Yannick Pereira-Reis bio photo

Yannick Pereira-Reis

DevOps (docker swarm, haproxy, CI/CD, ELK, prometheus, grafana, ansible, automation, RabbitMQ, LVM, MySQL replication...) and fullstack web developer Symfony 2/3/4/5 + VueJs in Valence (France).

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As you probably know, Vagrant is a very powerful tool powered by Mitchell Hashimoto and many providers are available with vagrant such as:

  • VirtualBox
  • AWS
  • Vmware

I often use Vagrant with Virtualbox for my dev environments and it’s very easy to deal with it thanks to the good documentation and community.

But I recently faced a problem when trying to use the same vagrant provisioning through Jenkins and AWS provider.

The facts

Actually, when working with AWS provider, you use the features offered by AWS to start virtual machines in the cloud, like every other VMs you could use with AWS. With a good Vagrantfile you can start a VM, run your provisioning, stop the VM,… in the cloud, just like you do on your local machine (but configurations are a little bit different).

Plugin installation:

vagrant plugin install vagrant-aws

The Vagrantfile will look like the following:

Vagrant.configure("2") do |config|
  config.vm.box = "dummy"

  config.vm.provider :aws do |aws, override|
    aws.access_key_id = "YOUR KEY"
    aws.secret_access_key = "YOUR SECRET KEY"
    aws.session_token = "SESSION TOKEN"
    aws.keypair_name = "KEYPAIR NAME"

    aws.ami = "ami-7747d01e"

    override.ssh.username = "ubuntu"
    override.ssh.private_key_path = "PATH TO YOUR PRIVATE KEY"

And the command line will be:

vagrant up --provider='aws'

In my case, I start VMs through AWS provider from a Jenkins server (installed on an AWS virtual machine instance) to run my tests or to build vagrant boxes.

In my projects, I use public repositories from Github (works perfectly well), but I also use private repositories hosted on a private Gitlab server.

And the problem is there, with private repositories because…. it’s PRIVATE !! And authorizations, keys,… are required.

This is the macro description of my Jenkins/vagrant/projects interactions:

  • I push my code to my private Gitlab repository (on AWS).
  • Jenkins (on AWS too) pull the latest changes from the repo (on AWS).
  • Jenkins start the building process to test my code.
  • Jenkins stop and destroy VM when process is complete

Every build of jenkins use the AWS provider to run tests on a VM, so it’s a VM (Jenkins), starting another VM (through AWS provider).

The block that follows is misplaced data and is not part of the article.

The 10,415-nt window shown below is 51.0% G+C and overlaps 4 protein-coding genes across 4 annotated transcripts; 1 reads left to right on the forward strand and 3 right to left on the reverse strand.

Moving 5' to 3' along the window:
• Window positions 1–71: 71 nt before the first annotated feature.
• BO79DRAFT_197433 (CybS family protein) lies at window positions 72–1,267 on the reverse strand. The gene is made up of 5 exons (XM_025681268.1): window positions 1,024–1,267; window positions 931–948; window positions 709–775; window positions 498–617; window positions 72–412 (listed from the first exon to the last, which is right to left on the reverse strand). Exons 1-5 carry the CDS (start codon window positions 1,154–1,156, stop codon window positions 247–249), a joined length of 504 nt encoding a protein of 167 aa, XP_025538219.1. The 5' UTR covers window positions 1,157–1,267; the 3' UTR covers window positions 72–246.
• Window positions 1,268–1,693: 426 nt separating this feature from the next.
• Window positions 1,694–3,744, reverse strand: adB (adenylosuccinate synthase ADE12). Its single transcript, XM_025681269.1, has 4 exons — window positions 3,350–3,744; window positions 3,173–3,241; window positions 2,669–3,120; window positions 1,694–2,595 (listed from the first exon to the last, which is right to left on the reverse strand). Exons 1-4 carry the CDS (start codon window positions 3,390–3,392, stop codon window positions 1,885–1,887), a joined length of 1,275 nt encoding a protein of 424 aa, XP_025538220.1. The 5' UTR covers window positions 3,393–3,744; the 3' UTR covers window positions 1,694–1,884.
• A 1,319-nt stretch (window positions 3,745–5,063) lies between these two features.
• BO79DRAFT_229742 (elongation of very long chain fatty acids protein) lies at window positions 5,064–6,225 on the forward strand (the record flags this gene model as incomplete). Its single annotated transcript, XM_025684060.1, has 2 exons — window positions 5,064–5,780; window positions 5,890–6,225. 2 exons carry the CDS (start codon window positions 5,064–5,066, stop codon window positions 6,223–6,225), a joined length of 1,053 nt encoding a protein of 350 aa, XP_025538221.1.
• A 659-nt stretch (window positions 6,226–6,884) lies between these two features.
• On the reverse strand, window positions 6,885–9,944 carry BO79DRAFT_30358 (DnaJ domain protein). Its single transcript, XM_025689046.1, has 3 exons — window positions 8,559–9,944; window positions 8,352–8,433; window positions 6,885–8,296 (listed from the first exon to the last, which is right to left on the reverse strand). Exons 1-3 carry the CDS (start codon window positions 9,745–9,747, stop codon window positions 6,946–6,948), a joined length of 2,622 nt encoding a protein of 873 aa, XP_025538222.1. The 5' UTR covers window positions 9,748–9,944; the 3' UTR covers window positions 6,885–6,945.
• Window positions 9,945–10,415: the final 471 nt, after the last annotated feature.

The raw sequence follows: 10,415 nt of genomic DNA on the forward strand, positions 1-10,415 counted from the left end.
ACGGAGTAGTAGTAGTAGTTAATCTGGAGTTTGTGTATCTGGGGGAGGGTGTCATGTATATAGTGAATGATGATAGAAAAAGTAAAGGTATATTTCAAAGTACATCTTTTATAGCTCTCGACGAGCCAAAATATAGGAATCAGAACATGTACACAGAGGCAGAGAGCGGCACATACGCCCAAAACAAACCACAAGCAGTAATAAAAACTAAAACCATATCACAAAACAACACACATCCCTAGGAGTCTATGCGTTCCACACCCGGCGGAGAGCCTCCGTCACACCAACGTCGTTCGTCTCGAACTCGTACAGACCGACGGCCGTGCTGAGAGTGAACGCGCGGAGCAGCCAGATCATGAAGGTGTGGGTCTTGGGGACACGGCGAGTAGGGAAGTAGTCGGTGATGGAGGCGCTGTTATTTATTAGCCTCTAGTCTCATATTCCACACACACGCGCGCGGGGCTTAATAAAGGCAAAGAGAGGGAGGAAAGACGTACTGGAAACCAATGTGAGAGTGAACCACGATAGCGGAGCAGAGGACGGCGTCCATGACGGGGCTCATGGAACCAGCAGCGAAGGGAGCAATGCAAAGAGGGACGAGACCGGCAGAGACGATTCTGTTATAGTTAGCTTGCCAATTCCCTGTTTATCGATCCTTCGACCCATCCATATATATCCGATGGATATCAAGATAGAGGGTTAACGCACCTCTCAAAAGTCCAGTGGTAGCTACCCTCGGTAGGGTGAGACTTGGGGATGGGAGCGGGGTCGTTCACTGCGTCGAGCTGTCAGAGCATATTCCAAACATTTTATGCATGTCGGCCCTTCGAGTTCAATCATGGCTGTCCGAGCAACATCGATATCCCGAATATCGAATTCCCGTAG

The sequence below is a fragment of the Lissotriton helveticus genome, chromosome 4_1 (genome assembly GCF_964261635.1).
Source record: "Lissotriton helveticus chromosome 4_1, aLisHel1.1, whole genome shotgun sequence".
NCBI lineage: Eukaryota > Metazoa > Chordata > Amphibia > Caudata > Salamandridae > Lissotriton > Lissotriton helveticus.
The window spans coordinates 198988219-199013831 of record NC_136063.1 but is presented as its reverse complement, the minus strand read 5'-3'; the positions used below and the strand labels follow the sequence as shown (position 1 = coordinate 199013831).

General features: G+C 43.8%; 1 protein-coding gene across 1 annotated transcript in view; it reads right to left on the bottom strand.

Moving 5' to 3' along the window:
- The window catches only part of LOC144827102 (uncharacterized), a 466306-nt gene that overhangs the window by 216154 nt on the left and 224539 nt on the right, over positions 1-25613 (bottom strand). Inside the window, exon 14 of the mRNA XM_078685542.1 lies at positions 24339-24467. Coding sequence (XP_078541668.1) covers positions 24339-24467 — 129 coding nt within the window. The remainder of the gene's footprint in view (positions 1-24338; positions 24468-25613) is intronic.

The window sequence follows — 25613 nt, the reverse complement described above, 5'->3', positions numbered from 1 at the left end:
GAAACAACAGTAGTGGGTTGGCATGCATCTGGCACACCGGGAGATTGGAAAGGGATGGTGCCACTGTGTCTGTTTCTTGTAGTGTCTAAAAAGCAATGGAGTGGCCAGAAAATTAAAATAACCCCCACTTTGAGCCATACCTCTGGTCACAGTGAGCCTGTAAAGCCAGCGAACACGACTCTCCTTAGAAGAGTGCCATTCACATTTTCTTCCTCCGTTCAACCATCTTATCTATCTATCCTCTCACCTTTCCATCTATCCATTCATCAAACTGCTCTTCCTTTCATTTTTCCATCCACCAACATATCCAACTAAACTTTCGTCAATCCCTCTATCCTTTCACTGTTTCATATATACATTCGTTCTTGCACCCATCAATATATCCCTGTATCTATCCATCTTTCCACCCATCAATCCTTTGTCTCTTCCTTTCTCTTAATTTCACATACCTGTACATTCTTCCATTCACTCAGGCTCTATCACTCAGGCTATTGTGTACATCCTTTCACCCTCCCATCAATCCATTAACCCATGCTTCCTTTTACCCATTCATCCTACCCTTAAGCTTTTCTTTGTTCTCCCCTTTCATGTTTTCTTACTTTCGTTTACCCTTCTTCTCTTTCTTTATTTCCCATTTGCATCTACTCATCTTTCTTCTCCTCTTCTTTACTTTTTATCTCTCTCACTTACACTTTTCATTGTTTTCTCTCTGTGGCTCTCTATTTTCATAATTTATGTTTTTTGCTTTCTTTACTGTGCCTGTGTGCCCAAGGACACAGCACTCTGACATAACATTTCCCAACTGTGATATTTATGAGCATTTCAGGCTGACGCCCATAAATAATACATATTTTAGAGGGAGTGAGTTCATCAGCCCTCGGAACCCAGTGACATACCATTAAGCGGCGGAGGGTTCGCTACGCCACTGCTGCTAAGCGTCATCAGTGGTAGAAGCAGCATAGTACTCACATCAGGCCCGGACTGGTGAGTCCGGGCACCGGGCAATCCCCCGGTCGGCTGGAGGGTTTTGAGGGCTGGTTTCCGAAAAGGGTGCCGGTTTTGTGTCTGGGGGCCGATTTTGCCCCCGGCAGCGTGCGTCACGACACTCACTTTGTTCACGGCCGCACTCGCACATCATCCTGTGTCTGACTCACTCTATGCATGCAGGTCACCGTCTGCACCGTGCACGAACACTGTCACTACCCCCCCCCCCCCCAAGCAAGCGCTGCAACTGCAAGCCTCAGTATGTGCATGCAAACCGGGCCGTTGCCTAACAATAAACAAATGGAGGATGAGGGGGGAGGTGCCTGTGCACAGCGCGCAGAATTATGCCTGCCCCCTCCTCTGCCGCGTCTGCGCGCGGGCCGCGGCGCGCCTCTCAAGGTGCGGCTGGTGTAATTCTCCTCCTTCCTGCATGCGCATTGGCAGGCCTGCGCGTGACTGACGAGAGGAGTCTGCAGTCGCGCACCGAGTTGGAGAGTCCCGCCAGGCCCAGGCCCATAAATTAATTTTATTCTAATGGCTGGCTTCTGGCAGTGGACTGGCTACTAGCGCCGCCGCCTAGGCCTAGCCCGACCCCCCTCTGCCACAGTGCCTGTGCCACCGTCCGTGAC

During the building process, many private repositories are called with git commands (sometimes through Composer).

The problems

  • Problem 1 - The Jenkins server must have:
    • an SSH key usable with the private Gitlab repositories
    • a correct host key in its .ssh/known_hosts file to avoid this famous question:
    The authenticity of host '[hostname] ([IP address])' can't be established.
    RSA key fingerprint is [key fingerprint].
    Are you sure you want to continue connecting (yes/no)?
  • Problem 2 - Each VM started through AWS provider by Jenkins must have:
    • an SSH key usable with the private Gitlab repositories
    • a correct host key in its .ssh/known_hosts file

The solutions

The first problem can be solved putting a valid SSH key on the Jenkins server. Be careful the ssh key used by default is named id_rsa. If you want to use a specific ssh key for a specific domain just add this code in a .ssh/config file:

    User USER_NAME
    HostName DOMAIN_NAME

You could also use the following command to change the default key used by ssh:

$ ssh-add ~/.ssh/CUSTOM_KEY.pem

To avoid the “known hosts question”, just connect to the server with ssh, and execute a manual git clone or a ssh connection to the gitlab server. Then answer yes to the question and the fingerprint will be added in the known_hosts file once and for all.

This way the Jenkins server can pull everything needed from the private repositories.

The second problem is a little bit more difficult to solve because every VM started by Jenkins automatically, must have a valid SSH key and a correct host key in its .ssh/known_hosts file. And we have no choice, these information need to be defined automatically too.

And a good way to do this, is to use provisioning, the provisioning launched on every VM started with AWS provider.

Ansible tasks for ssh key, config and known host files

- name: Copy SSH private key
  sudo: no
  copy: src=~/.ssh/id_rsa dest=~/.ssh/gitlab.pem mode=600

- name: Copy SSH config
  sudo: no
  copy: src=/var/lib/jenkins/ec2_config_ssh dest=~/.ssh/config mode=600

- name: Copy SSH known hosts
  sudo: no
  copy: src=/var/lib/jenkins/ec2_known_hosts_ssh dest=~/.ssh/known_hosts mode=600

To create the /var/lib/jenkins/ec2_known_hosts_ssh file just get the finger print from the ~/.ssh/known_hosts file from Jenkins server.

Indeed, we can’t connect to a VM and do a manual git clone or ssh connection, because VMs are started and destroyed for each building process.

Of course, the files mentioned in the example above must be present on the Jenkins server to be used for each build process

Another solution to the second problem could be to build a base AMI containing all these configurations and remove the previous provisioning.

You want to build your own AMI ?